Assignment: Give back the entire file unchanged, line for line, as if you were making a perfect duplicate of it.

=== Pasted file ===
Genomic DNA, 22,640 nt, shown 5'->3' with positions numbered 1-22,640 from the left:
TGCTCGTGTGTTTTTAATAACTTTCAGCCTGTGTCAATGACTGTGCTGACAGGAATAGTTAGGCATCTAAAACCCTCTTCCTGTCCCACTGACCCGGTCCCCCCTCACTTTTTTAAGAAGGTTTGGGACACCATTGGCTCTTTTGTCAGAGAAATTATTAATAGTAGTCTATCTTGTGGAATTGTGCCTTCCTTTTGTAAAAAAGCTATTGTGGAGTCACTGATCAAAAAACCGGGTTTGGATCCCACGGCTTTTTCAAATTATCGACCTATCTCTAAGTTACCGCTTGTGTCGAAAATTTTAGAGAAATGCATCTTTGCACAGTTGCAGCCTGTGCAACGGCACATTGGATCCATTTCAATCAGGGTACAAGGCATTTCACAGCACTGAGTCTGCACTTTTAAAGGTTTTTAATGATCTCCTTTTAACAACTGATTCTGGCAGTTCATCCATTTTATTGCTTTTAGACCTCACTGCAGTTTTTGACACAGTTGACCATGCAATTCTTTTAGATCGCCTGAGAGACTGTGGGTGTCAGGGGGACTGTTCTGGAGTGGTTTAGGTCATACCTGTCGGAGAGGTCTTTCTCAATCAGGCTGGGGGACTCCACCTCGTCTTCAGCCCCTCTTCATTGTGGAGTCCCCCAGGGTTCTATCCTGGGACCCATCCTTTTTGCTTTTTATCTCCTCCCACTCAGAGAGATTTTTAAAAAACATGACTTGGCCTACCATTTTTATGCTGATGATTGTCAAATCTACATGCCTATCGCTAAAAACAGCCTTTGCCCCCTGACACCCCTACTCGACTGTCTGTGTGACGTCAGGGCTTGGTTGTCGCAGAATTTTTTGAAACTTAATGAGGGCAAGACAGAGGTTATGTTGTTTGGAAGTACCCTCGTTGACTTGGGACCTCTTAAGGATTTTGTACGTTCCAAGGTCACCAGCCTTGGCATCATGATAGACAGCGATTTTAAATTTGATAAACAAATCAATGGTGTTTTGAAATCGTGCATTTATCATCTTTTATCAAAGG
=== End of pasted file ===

Genomic DNA, 22,640 nt, shown 5'->3' with positions numbered 1-22,640 from the left:
TGCTCGTGTGTTTTTAATAACTTTCAGCCTGTGTCAATGACTGTGCTGACAGGAATAGTTAGGCATCTAAAACCCTCTTCCTGTCCCACTGACCCGGTCCCCCCTCACTTTTTTAAGAAGGTTTGGGACACCATTGGCTCTTTTGTCAGAGAAATTATTAATAGTAGTCTATCTTGTGGAATTGTGCCTTCCTTTTGTAAAAAAGCTATTGTGGAGTCACTGATCAAAAAACCGGGTTTGGATCCCACGGCTTTTTCAAATTATCGACCTATCTCTAAGTTACCGCTTGTGTCGAAAATTTTAGAGAAATGCATCTTTGCACAGTTGCAGCCTGTGCAACGGCACATTGGATCCATTTCAATCAGGGTACAAGGCATTTCACAGCACTGAGTCTGCACTTTTAAAGGTTTTTAATGATCTCCTTTTAACAACTGATTCTGGCAGTTCATCCATTTTATTGCTTTTAGACCTCACTGCAGTTTTTGACACAGTTGACCATGCAATTCTTTTAGATCGCCTGAGAGACTGTGGGTGTCAGGGGGACTGTTCTGGAGTGGTTTAGGTCATACCTGTCGGAGAGGTCTTTCTCAATCAGGCTGGGGGACTCCACCTCGTCTTCAGCCCCTCTTCATTGTGGAGTCCCCCAGGGTTCTATCCTGGGACCCATCCTTTTTGCTTTTTATCTCCTCCCACTCAGAGAGATTTTTAAAAAACATGACTTGGCCTACCATTTTTATGCTGATGATTGTCAAATCTACATGCCTATCGCTAAAAACAGCCTTTGCCCCCTGACACCCCTACTCGACTGTCTGTGTGACGTCAGGGCTTGGTTGTCGCAGAATTTTTTGAAACTTAATGAGGGCAAGACAGAGGTTATGTTGTTTGGAAGTACCCTCGTTGACTTGGGACCTCTTAAGGATTTTGTACGTTCCAAGGTCACCAGCCTTGGCATCATGATAGACAGCGATTTTAAATTTGATAAACAAATCAATGGTGTTTTGAAATCGTGCATTTATCATCTTTTATCAAAGG